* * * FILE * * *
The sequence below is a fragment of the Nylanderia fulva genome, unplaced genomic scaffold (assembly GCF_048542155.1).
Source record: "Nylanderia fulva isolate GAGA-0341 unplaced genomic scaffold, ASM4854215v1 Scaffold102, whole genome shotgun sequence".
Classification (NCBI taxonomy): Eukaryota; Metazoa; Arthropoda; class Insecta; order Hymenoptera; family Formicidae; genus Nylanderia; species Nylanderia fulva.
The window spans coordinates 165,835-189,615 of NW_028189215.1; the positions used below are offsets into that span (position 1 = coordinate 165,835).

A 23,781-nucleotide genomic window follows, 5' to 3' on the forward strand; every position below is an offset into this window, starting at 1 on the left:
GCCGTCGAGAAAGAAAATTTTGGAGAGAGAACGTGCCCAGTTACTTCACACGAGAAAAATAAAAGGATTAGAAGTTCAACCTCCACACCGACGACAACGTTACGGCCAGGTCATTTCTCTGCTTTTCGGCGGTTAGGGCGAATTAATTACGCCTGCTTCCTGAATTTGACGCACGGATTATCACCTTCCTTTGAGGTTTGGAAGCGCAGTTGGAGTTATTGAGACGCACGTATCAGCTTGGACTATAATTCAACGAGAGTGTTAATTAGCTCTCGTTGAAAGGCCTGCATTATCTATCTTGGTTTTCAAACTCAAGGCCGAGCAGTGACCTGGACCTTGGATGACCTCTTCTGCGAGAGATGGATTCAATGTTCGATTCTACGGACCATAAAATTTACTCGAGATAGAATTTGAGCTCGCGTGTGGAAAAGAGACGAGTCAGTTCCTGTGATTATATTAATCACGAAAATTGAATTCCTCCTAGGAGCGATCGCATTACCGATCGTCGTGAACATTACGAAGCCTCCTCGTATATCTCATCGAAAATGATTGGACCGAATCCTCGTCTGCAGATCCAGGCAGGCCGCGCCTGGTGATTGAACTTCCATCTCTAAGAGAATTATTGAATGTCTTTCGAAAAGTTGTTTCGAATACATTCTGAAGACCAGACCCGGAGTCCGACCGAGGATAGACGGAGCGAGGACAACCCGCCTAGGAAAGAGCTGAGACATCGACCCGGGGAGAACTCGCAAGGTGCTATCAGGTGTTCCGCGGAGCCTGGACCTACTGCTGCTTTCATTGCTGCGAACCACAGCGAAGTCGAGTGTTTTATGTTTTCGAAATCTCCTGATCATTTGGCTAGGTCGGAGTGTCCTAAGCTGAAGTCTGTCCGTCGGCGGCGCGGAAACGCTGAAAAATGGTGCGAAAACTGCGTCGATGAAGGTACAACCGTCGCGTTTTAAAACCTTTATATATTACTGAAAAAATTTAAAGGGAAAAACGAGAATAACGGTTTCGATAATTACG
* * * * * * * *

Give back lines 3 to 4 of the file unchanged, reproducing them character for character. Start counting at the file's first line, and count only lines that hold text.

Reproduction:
Classification (NCBI taxonomy): Eukaryota; Metazoa; Arthropoda; class Insecta; order Hymenoptera; family Formicidae; genus Nylanderia; species Nylanderia fulva.
The window spans coordinates 165,835-189,615 of NW_028189215.1; the positions used below are offsets into that span (position 1 = coordinate 165,835).